Four Drama Strategies

story dramatization, character interviews, tableau, and human slide shows



Integrating Dance & Drama

I did a presentation with a colleague called The Power of Arts in the Classroom. In that presentation we shared various lessons integrating dance and drama. Below you will find the explanation of the lesson and a video.

1.   Character Traits & Dance

Make a timeline of the character’s traits throughout the book. (If the character didn’t change much you can use this activity with sequence of events.) Using a book that has already been read, have the students get into small groups. Using their timeline, they need to develop a movement for each section. Then they put each movement together in order to form a dance. Have them perform in front of each other and compare/contrast the movements each group created. Discuss how they represented the traits (or events).

Character Traits and Dance from Marly Parker on Vimeo.



2.   Inference & Dance

After a book has been read, have students work independently or in groups to create a movement that represents a particular character or event in the story. Play a game where the student(s) perform their movement and the class has to look closely, analyze and infer what the movement represents. This could be a series of movements or just one.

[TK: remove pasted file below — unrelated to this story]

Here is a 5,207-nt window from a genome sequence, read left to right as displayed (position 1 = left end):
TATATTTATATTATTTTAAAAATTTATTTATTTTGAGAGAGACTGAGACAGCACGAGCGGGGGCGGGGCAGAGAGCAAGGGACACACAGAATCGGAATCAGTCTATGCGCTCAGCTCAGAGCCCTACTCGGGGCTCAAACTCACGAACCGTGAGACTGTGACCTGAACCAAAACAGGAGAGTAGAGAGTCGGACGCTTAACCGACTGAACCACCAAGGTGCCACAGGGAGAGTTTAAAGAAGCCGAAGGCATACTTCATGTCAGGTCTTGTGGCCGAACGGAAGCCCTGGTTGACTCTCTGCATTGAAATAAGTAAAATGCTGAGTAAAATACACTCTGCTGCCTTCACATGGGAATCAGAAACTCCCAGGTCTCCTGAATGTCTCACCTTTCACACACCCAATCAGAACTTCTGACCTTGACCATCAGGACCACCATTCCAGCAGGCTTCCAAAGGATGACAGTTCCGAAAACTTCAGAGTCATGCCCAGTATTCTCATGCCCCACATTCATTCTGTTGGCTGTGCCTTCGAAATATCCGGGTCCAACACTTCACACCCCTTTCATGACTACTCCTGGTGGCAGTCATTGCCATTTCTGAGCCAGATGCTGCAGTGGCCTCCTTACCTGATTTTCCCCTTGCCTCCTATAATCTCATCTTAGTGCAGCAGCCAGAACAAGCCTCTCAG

DANCE MSA from Marly Parker on Vimeo.


3.   Interpretation & Drama

Get copies of an illustration from a picture book you will be reading with the class. In small groups have student “closely read” the illustration. Have them share their interpretation of the illustration. Encourage them to include character, setting, what’s happening, etc. Using their group interpretations they will create an improvisation skit to perform. They don’t write a script.

IllustrationInterpretation from Marly Parker on Vimeo.


4.   Summary & Drama

Read a book to the class. (The first time you do this activity a picture book is strongly recommended.) Write a summary of the story. Make a list of characters from the book. Use the list of characters to write a script of the summary. The list will help you to make sure you include all characters. (Narrators can be added to help tell the story.)

Summary and Drama from Marly Parker on Vimeo.


Teamwork Tableau

Want your students to practice collaboration?

Sharing ideas?


Try this quick and easy theater game. They’ll practice working together and storytelling all in one.

1. Break students into small groups.

2. Explain democracy and majority rules. Discuss listening to each other’s ideas and all having a chance to share.

3. Give them 5 – 7 minutes to come up with a setting and problem.

4. Have each group share their story as a tableau (frozen picture).

5. Have rest of class try to guess the problem.

***Tell them to use facial expressions and gestures to help explain their problem.***


Check out the video below.

Tableau from Marly Parker on Vimeo.